With this setup in place, we can begin the tutorial.

      Creating a Sample Database

      Before we can begin making queries in SQL, we will first create a database and a couple tables, then populate these tables with some sample data. This will allow you to gain some hands-on experience when you begin making queries later on.

      For the sample database we’ll use throughout this guide, imagine the following scenario:

      You and several of your friends all celebrate your birthdays with one another. On each occasion, the members of the group head to the local bowling alley, participate in a friendly tournament, and then everyone heads to your place where you prepare the birthday-person’s favorite meal.

      Now that this tradition has been going on for a while, you’ve decided to begin tracking the records from these tournaments. Also, to make planning dinners easier, you decide to create a record of your friends’ birthdays and their favorite entrees, sides, and desserts. Rather than keep this information in a physical ledger, you decide to exercise your database skills by recording it in a PostgreSQL database.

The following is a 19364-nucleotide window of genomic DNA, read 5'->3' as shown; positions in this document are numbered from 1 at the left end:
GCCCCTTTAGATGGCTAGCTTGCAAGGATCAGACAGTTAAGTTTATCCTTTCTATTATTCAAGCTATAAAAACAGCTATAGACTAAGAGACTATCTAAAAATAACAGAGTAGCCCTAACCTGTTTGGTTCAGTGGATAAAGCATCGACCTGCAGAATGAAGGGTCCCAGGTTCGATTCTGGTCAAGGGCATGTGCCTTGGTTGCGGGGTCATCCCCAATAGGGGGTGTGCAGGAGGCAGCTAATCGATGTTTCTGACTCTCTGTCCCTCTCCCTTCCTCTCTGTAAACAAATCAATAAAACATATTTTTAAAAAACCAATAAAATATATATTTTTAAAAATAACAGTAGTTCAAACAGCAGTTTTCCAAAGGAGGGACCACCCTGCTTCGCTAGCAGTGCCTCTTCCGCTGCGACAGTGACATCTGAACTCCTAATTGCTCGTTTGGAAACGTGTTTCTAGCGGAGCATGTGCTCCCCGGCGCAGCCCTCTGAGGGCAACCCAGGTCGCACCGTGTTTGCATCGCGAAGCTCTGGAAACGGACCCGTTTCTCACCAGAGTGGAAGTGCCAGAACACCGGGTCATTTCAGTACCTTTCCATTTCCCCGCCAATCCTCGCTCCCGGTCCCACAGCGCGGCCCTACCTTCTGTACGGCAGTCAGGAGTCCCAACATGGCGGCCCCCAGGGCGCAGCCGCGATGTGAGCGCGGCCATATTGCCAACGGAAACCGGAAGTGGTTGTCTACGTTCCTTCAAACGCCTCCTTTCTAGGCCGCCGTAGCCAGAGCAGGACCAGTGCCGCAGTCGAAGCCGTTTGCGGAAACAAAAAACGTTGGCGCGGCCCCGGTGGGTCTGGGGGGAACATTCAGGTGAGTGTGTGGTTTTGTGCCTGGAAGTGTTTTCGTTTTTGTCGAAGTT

To begin, open up a PostgreSQL prompt as your postgres superuser:

      Note: If you followed all the steps of the prerequisite tutorial on Installing PostgreSQL on Ubuntu 18.04, you may have configured a new role for your PostgreSQL installation. In this case, you can connect to the Postgres prompt with the following command, substituting sammy with your own username:

      Next, create the database by running:

      • CREATE DATABASE birthdays;

      Then select this database by typing:

      Next, create two tables within this database. We'll use the first table to track your friends' records at the bowling alley. The following command will create a table called tourneys with columns for the name of each of your friends, the number of tournaments they've won (wins), their all-time best score, and what size bowling shoe they wear (size):

      • CREATE TABLE tourneys (
      • name varchar(30),
      • wins real,
      • best real,
      • size real
      • );

      Once you run the CREATE TABLE command and populate it with column headings, you’ll receive the following output:

      Output

      CREATE TABLE

      Populate the tourneys table with some sample data:

      • INSERT INTO tourneys (name, wins, best, size)